Stanford faculty gathered on July 28 for a webinar discussing options for holding a fair election during a pandemic, and presented research that gave insight on vote-by-mail and COVID-19’s impact on political preferences. The event was hosted by Stanford Institute for Research in the Social Sciences (IRiSS) and moderated by political science professor Michael Tomz.
Stanford Law professor Nathaniel Persily, co-founder of HealthyElections.org, explained the challenges and solutions to transitioning to vote-by-mail systems throughout the country.
“Places like North Carolina, Wisconsin and Georgia, where 6% or fewer voters in 2018 voted by mail are in a different position than, for example, Arizona, where roughly 80% have voted by mail,” Persily said. “For these states like Wisconsin and Pennsylvania to make the substantial shift that needs to be done, it will be a major logistical undertaking.”
Persily claimed that while “there is a growing partisanship perception of vote-by-mail fraud,” there are few examples or evidence of it. He also explained that many civil rights groups are raising concerns about the disproportionate availability of absentee ballots, and to this, Persily suggests having failsafe polling stations.
Political science professor Adam Bonica reinforced Persily’s claim, pointing to his research on all-mail voting in Colorado and its effects on turnout and turnout inequality. According to Bonica, Colorado implemented “sweeping election reform” in 2014 by turning to all-mail voting with optional in-person polling stations and same-day voter registration.
His research, comparing Colorado’s all-mail voting turnout against a group of control states, showed that vote-by-mail systems increased voter turnout in both political parties, and furthermore, disproportionally encouraged voting by previously low-voting demographics: racial minorities, young voters and low-income households.
Some of the issues for the 2020 election, as Bonica suggests, are unsuccessful implementation due to a rushed timetable, the undermining of USPS by the Republican political party and address confusion due to housing displacement for renters.
“We have recent data on evidence that there may be a massive displacement of renters and homeowners,” Bonica said. “If people are moving addresses, it is going to create a whole slew of problems for election administration that relies on [a] registration system that is usually quite outdated.”
Andrew Hall, also a political science professor, discussed his findings of the public’s perception of election legitimacy, specifically due to vote-by-mail systems. Hall claims that failed implementation of vote-by-mail could cause a variety of issues (low voter turnout, ballot tampering, lack of volunteers), which may further lead to a rejection of the outcome of the election by particular political stakeholders. Hall cited several tweets by President Trump and various claims that vote-by-mail disproportionally hurts Republican candidates.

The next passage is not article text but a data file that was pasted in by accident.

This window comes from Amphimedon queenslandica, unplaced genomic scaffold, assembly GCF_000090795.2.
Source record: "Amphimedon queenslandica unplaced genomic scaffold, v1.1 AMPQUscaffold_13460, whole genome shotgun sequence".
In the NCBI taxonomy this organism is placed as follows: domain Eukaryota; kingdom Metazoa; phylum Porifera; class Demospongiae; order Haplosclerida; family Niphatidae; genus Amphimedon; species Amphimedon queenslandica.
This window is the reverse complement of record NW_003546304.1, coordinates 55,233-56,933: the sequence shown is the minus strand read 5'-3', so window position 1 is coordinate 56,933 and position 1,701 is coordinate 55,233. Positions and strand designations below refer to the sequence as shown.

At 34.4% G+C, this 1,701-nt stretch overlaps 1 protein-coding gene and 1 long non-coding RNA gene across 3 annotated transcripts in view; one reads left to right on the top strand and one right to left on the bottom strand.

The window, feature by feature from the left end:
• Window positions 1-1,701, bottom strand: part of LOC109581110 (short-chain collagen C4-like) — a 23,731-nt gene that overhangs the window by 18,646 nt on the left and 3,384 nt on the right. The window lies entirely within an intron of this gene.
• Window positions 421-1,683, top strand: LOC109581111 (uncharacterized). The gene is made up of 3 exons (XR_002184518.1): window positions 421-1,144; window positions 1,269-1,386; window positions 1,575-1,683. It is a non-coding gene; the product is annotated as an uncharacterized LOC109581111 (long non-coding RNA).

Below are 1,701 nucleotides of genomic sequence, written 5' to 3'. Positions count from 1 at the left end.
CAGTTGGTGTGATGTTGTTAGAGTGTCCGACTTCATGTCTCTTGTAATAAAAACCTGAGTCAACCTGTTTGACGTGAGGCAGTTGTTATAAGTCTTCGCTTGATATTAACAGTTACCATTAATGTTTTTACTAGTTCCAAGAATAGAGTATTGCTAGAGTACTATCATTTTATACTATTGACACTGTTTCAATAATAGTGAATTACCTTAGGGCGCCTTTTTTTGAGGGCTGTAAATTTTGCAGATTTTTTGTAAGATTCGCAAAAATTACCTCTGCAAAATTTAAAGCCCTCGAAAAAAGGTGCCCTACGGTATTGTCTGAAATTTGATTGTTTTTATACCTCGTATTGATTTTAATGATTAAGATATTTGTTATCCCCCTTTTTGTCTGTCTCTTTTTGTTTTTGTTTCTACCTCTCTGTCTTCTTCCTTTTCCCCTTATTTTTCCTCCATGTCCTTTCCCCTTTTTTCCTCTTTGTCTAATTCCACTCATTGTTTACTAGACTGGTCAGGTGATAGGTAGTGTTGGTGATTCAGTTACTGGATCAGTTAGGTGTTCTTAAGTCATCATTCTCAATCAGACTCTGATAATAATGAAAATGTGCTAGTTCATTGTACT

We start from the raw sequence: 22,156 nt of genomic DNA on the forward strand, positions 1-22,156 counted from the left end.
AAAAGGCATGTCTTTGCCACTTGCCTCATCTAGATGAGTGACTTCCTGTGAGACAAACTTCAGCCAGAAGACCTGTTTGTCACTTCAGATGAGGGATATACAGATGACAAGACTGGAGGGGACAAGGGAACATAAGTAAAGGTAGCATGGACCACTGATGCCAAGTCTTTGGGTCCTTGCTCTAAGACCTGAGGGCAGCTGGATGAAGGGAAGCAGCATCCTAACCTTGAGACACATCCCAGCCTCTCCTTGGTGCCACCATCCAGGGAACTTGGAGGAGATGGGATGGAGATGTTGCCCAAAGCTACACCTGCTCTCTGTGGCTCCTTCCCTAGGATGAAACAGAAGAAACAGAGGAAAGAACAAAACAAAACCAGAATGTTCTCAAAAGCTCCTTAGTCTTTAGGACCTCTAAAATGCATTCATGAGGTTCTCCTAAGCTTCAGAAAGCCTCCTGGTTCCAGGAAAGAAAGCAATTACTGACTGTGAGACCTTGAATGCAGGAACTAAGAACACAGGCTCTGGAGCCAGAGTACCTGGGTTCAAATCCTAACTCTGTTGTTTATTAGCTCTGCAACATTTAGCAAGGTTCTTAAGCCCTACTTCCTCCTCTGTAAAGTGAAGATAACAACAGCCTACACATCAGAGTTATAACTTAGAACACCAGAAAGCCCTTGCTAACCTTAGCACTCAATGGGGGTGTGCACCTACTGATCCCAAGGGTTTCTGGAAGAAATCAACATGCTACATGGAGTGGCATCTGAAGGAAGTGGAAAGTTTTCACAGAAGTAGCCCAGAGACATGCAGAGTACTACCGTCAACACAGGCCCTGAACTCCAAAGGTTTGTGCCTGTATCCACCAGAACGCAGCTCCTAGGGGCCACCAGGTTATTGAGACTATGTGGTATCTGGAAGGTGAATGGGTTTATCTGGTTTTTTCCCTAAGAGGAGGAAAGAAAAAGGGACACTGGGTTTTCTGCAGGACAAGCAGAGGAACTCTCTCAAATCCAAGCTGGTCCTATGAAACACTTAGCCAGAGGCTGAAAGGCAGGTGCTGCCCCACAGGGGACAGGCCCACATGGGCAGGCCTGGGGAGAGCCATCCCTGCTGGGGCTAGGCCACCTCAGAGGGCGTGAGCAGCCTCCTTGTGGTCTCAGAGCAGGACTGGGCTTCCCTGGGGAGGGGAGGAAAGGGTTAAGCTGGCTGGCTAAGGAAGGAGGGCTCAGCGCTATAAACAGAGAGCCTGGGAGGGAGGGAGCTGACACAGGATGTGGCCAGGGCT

Hall and his research group attempted to test the question: Do vote-by-mail systems help one party or another? They studied various counties within states that transitioned to a vote-by-mail system. Their conclusion was that vote-by-mail was a “remarkably neutral policy” because it didn’t boost either party’s turnout more than the other.
The final speaker, Lynn Vavreck, is a professor of Public Policy at UCLA and heads the Nationscape project, a survey project that conducts 6,250 interviews a week in an attempt to capture common American attitudes and dialogue. The project began in July 2019 and has uniquely offered a glimpse into political attitudes regarding the handling of the virus.
One of the questions conducted during the interviews asked: “How much, compared to most people in the public, do these candidates rely on their hunches?”
Vavreck found that during April, Democrats, Independents and Republicans believed President Trump relied on hunches more than the average person in the public. Vavreck was also able to draw a relationship between the COVID-related deaths in a county and the approval of Trump and local Republican governors, indicating that as county deaths increased, the local willingness to support Trump decreased.
“Just like presidents who fight a war (Trump has called himself a wartime president) suffer when casualties of war happen in local areas, the same thing is happening for Trump and the Republicans with COVID,” Vavreck said.
Both Hall and Bonica emphasized that their research suggested vote-by-mail systems didn’t favor either party. Persily and Vavreck highlighted that political polarization commonly exists in the federal government and becomes less prominent within local and state governments, creating optimism and confidence that local officials will be able to successfully administer the election.
“We need to amplify the voices of local election officials,” Persily said. “There’s going to be a lot of confusion about how to vote, where to vote, the safety of polling places, etc., and the more we amplify those voices, the more they might drown out the more nefarious actors.”
Contact Devin Gupta at devin.gupta.dg ‘at’ gmail.com.